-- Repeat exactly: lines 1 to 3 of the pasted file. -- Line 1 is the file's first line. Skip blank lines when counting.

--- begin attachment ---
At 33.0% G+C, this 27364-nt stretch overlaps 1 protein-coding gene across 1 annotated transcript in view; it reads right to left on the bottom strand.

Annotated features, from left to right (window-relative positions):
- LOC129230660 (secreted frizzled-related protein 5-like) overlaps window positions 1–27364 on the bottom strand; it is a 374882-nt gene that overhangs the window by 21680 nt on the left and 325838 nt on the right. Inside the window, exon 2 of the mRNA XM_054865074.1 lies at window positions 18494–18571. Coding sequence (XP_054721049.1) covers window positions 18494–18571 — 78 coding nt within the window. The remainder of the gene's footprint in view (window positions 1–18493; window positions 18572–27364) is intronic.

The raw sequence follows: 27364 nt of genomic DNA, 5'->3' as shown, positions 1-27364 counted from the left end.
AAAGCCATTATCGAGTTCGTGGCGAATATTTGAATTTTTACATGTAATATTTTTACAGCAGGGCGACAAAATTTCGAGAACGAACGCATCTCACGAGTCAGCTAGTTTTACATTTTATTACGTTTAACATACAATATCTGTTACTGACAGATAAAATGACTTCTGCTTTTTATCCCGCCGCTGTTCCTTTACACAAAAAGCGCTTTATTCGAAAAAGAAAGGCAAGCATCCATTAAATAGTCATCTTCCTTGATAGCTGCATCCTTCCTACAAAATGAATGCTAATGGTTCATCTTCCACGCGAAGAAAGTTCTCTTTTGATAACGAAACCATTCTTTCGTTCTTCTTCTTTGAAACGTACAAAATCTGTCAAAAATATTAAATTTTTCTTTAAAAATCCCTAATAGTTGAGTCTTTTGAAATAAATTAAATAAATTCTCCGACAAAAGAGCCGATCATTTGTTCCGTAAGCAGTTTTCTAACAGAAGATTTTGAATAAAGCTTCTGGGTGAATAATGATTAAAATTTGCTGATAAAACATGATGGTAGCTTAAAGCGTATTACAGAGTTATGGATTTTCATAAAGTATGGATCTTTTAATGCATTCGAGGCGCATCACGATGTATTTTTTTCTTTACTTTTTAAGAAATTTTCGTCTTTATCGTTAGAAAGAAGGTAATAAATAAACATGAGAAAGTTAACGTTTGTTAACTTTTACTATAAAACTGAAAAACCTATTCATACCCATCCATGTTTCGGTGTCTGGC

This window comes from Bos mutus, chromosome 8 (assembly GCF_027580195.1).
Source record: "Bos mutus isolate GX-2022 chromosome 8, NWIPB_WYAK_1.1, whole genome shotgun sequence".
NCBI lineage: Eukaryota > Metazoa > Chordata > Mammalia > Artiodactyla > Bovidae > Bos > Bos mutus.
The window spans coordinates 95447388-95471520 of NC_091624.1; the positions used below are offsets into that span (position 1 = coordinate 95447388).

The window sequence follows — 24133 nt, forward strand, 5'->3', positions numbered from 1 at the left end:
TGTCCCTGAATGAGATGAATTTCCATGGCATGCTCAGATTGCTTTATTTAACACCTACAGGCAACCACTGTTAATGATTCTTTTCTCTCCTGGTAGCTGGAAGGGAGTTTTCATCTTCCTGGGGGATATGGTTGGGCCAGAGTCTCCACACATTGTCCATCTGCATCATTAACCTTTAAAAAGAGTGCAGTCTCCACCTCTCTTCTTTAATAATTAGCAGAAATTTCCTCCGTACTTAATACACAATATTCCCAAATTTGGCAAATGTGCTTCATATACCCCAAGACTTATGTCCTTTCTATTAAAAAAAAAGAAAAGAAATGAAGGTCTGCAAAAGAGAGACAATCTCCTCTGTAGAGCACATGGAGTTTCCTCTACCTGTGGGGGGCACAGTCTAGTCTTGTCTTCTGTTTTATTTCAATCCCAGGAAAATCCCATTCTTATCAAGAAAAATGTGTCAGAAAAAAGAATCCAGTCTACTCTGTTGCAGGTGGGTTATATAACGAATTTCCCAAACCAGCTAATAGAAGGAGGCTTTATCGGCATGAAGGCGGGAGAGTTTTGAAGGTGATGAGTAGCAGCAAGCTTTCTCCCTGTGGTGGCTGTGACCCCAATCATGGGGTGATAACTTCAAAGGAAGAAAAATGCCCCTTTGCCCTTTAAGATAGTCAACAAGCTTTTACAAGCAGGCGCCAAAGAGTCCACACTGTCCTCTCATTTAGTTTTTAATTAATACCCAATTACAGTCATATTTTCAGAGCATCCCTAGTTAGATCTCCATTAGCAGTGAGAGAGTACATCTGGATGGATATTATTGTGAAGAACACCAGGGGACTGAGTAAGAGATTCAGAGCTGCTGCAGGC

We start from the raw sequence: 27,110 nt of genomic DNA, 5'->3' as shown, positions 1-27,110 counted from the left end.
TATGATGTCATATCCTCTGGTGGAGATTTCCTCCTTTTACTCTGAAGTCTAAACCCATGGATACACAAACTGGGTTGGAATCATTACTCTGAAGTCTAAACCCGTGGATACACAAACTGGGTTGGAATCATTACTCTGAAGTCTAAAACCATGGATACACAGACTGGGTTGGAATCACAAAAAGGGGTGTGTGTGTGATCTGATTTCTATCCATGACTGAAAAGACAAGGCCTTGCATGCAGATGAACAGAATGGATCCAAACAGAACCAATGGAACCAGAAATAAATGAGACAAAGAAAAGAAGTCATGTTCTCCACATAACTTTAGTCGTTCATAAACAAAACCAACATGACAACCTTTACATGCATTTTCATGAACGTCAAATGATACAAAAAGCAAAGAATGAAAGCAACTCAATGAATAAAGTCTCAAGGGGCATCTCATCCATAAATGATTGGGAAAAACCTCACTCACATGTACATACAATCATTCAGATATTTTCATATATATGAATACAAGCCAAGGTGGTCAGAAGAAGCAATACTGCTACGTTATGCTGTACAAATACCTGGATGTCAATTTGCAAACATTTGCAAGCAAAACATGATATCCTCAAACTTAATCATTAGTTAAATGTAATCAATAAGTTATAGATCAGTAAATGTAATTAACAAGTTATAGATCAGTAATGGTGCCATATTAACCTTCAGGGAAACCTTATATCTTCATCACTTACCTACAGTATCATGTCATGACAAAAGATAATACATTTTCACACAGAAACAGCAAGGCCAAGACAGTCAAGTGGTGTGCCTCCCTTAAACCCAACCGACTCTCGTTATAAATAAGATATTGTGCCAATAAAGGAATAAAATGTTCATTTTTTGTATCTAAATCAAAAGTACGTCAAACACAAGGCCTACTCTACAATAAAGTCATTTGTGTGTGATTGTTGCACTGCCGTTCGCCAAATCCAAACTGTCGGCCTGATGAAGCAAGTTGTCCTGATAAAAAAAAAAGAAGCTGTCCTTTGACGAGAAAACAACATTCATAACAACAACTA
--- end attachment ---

At 33.0% G+C, this 27364-nt stretch overlaps 1 protein-coding gene across 1 annotated transcript in view; it reads right to left on the bottom strand.

Annotated features, from left to right (window-relative positions):
- LOC129230660 (secreted frizzled-related protein 5-like) overlaps window positions 1–27364 on the bottom strand; it is a 374882-nt gene that overhangs the window by 21680 nt on the left and 325838 nt on the right. Inside the window, exon 2 of the mRNA XM_054865074.1 lies at window positions 18494–18571. Coding sequence (XP_054721049.1) covers window positions 18494–18571 — 78 coding nt within the window. The remainder of the gene's footprint in view (window positions 1–18493; window positions 18572–27364) is intronic.